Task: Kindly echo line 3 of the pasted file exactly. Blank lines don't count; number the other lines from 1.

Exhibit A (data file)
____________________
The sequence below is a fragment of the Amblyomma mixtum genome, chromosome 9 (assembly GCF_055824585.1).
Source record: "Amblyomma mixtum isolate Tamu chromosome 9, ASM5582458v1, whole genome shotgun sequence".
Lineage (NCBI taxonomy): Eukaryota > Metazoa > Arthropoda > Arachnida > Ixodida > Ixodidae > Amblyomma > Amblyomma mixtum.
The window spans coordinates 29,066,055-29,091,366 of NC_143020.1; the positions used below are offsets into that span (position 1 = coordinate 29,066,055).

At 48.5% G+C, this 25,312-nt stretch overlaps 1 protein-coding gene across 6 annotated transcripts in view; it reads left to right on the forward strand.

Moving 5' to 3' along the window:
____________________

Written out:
Lineage (NCBI taxonomy): Eukaryota > Metazoa > Arthropoda > Arachnida > Ixodida > Ixodidae > Amblyomma > Amblyomma mixtum.